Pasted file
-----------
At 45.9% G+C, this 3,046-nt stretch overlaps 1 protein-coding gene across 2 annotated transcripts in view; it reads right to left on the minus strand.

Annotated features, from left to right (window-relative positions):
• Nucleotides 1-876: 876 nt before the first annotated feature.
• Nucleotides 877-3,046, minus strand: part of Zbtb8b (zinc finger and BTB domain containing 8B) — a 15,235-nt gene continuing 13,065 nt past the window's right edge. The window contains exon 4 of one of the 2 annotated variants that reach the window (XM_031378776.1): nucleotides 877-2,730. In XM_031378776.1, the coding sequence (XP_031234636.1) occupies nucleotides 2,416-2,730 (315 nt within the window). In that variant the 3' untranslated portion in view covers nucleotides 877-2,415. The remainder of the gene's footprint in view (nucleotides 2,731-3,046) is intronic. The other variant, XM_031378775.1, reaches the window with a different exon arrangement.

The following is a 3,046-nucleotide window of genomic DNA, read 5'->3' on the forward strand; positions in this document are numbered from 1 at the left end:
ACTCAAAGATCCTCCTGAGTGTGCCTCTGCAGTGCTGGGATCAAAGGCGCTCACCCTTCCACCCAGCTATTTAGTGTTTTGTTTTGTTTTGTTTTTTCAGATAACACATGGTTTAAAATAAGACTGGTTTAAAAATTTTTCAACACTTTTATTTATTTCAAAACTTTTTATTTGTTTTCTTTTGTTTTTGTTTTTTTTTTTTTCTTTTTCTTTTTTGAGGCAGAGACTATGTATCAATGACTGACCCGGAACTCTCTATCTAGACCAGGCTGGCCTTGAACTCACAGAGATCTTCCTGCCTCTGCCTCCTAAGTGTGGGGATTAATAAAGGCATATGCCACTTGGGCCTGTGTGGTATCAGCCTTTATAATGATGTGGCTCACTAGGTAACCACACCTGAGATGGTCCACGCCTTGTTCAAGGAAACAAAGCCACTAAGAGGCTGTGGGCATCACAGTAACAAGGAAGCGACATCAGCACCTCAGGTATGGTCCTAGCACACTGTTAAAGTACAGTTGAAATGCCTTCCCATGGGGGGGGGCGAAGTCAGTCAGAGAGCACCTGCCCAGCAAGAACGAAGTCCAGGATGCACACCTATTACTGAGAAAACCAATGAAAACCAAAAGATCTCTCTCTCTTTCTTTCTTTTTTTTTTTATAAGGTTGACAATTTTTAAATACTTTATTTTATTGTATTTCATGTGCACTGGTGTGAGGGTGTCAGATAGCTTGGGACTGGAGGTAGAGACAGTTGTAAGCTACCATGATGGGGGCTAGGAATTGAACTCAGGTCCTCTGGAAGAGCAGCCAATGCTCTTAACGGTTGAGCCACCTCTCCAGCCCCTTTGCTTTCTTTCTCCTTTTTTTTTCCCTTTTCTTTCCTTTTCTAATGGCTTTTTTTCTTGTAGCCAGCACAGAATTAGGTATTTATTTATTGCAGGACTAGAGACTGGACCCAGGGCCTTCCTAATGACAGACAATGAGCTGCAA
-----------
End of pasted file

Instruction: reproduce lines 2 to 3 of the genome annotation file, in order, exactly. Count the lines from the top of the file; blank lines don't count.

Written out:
Annotated features, from left to right (window-relative positions):
• Nucleotides 1-876: 876 nt before the first annotated feature.